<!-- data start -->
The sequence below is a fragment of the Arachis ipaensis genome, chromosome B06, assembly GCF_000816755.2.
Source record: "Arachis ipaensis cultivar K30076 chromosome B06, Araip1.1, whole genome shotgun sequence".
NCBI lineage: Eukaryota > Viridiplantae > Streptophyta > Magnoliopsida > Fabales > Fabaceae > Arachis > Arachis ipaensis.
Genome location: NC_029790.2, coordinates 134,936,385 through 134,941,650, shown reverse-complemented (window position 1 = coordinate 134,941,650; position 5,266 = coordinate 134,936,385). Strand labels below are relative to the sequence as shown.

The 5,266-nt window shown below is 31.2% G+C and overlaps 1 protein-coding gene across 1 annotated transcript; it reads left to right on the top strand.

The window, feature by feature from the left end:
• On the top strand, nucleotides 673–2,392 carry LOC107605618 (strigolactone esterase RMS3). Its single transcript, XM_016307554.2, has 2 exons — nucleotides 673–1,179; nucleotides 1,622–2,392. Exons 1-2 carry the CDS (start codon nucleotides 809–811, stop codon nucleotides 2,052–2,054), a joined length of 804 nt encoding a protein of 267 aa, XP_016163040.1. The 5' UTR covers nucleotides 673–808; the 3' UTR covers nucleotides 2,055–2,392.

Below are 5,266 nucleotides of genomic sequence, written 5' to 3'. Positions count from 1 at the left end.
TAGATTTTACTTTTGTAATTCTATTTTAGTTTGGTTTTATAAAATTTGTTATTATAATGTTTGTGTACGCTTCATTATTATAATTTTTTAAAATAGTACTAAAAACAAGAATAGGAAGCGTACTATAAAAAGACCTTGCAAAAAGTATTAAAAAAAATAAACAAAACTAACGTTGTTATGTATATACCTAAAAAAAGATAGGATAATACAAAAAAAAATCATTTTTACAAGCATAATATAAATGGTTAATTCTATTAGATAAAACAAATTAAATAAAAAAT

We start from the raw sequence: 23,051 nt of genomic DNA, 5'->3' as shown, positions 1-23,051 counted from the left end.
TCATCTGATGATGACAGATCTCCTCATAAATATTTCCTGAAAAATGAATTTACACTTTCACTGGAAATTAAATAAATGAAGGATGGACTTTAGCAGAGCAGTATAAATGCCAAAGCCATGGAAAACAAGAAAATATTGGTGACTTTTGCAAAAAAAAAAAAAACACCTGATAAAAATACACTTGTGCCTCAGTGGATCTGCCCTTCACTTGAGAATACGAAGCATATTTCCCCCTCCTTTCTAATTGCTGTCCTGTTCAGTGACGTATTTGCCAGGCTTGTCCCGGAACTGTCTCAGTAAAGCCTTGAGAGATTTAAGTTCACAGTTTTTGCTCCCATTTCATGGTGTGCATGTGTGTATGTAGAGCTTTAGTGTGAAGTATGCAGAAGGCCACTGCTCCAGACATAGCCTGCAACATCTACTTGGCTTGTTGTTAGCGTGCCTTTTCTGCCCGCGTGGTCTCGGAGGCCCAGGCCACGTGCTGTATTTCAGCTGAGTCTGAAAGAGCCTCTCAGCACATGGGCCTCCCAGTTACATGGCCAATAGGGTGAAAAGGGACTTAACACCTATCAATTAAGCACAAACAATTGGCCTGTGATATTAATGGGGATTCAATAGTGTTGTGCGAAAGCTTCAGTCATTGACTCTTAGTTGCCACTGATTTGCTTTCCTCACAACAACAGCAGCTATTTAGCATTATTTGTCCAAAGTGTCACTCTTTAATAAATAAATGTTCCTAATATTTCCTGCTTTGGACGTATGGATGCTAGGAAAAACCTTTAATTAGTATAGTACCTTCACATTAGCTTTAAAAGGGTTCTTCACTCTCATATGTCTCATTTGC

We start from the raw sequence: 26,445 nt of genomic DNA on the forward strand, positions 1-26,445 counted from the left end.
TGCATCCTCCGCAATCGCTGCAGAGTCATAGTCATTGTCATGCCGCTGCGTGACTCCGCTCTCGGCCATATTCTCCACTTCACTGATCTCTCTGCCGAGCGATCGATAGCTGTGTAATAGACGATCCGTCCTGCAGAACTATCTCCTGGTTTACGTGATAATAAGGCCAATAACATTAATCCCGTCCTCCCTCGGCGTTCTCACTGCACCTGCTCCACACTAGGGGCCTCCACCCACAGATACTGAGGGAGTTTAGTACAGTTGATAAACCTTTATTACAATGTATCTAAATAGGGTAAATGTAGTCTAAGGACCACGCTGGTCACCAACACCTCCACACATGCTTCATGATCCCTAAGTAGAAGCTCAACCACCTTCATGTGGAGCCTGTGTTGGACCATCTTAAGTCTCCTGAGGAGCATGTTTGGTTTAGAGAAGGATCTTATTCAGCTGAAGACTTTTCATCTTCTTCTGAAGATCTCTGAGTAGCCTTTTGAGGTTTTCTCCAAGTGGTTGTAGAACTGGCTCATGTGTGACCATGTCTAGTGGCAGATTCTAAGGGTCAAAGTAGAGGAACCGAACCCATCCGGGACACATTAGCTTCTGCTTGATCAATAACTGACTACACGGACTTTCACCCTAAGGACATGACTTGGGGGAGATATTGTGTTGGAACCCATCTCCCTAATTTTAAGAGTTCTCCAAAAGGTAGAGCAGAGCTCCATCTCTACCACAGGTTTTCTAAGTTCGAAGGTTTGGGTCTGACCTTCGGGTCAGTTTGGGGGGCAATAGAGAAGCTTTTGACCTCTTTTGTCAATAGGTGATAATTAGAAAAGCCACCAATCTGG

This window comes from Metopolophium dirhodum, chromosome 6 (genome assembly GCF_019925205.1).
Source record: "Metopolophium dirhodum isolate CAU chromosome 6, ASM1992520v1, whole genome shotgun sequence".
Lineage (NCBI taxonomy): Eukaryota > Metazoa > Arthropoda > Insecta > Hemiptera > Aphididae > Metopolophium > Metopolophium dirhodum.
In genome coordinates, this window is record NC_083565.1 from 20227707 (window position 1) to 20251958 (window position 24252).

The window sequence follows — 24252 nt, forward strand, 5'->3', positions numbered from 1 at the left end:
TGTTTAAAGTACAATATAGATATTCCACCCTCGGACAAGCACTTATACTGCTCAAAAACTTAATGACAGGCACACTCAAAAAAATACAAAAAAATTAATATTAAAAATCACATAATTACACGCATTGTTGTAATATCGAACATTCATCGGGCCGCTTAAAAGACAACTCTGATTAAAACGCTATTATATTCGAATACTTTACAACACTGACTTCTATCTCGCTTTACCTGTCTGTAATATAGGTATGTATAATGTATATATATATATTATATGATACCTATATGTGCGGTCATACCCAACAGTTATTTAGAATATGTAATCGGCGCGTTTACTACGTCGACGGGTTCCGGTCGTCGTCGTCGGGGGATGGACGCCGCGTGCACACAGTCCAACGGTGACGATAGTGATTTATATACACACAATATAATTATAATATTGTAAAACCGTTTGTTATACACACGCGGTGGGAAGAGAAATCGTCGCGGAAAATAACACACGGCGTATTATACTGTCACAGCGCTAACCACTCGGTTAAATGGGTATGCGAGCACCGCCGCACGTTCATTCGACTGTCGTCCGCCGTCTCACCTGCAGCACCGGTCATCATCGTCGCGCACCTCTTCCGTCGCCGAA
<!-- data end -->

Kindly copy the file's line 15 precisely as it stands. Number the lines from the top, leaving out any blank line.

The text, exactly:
Source record: "Metopolophium dirhodum isolate CAU chromosome 6, ASM1992520v1, whole genome shotgun sequence".